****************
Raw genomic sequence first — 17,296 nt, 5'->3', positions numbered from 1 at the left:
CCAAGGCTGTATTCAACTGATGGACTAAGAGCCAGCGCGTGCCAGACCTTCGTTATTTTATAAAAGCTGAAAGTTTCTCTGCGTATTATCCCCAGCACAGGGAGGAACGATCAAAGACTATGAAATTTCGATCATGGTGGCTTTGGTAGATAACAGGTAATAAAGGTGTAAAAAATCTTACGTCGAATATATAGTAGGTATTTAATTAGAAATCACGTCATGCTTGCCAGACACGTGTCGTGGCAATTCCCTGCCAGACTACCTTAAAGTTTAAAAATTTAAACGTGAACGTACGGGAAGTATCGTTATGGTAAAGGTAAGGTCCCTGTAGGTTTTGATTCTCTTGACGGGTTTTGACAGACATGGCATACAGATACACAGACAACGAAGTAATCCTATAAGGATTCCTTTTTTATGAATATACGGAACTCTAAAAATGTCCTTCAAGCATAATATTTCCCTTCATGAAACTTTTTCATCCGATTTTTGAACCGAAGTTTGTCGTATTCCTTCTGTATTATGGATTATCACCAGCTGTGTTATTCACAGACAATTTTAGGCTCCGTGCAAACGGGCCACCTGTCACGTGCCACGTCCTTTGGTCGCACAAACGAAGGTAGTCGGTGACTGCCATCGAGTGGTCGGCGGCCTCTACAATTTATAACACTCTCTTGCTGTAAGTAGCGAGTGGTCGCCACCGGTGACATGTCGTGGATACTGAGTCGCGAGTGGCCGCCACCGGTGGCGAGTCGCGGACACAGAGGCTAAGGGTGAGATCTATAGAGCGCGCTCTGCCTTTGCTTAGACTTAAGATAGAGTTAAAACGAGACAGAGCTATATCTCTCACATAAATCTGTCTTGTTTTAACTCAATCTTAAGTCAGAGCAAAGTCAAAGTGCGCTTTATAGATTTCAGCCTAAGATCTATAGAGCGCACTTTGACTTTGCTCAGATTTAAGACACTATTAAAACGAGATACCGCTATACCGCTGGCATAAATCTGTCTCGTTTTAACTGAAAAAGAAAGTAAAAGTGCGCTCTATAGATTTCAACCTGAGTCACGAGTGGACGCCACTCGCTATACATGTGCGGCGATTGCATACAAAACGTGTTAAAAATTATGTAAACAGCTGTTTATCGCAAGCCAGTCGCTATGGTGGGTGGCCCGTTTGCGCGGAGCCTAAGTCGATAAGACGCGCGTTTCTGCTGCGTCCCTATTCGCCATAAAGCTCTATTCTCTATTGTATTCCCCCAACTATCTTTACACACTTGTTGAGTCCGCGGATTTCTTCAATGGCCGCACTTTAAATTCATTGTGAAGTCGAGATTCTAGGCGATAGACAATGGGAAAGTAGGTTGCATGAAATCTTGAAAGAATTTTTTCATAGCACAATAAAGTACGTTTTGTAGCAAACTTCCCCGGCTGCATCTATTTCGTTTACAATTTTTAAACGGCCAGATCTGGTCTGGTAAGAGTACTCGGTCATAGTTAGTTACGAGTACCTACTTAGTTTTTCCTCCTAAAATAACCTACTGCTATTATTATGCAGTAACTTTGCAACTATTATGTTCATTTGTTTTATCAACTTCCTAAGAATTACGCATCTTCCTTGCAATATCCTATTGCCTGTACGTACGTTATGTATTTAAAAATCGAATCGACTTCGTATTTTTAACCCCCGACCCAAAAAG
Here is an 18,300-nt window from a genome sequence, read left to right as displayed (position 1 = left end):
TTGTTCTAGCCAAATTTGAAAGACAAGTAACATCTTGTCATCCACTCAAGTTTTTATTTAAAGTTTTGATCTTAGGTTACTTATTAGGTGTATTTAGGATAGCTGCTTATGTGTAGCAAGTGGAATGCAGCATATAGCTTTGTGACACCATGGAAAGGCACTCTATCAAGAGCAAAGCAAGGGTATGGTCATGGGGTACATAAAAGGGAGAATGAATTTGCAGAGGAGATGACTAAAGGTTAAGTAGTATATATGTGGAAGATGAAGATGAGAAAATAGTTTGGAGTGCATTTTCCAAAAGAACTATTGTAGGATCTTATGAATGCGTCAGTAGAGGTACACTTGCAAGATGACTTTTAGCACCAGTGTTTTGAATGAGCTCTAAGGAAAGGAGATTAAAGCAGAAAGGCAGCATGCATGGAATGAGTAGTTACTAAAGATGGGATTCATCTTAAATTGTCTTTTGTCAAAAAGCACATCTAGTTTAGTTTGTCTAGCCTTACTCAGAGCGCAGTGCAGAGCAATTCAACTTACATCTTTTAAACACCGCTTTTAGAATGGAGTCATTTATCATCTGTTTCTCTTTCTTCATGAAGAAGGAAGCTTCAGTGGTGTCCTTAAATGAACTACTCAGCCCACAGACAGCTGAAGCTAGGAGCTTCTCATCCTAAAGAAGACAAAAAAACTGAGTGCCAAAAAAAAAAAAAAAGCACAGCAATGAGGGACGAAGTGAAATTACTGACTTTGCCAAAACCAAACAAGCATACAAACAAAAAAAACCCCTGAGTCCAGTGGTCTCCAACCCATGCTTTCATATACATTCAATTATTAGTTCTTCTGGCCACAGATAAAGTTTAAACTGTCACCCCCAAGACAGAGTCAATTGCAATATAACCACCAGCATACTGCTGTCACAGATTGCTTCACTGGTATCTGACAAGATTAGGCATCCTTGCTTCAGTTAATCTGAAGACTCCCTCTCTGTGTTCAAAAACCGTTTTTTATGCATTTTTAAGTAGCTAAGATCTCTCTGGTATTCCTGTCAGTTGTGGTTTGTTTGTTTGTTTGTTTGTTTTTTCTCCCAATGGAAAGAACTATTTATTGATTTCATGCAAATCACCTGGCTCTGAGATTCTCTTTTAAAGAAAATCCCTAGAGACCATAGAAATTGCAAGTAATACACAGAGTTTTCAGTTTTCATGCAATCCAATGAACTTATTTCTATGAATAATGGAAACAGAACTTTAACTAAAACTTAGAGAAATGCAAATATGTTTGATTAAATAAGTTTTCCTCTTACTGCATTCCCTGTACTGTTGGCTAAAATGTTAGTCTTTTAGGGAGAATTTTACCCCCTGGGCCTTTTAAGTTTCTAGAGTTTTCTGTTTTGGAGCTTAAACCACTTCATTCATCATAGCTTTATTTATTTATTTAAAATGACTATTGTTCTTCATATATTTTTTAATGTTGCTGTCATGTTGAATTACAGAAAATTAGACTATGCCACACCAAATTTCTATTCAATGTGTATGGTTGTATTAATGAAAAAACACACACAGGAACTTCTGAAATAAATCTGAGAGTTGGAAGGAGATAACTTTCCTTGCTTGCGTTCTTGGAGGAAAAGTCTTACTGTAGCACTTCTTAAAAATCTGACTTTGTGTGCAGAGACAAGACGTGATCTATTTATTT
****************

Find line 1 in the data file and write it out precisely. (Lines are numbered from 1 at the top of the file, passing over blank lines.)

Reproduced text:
Raw genomic sequence first — 17,296 nt, 5'->3', positions numbered from 1 at the left: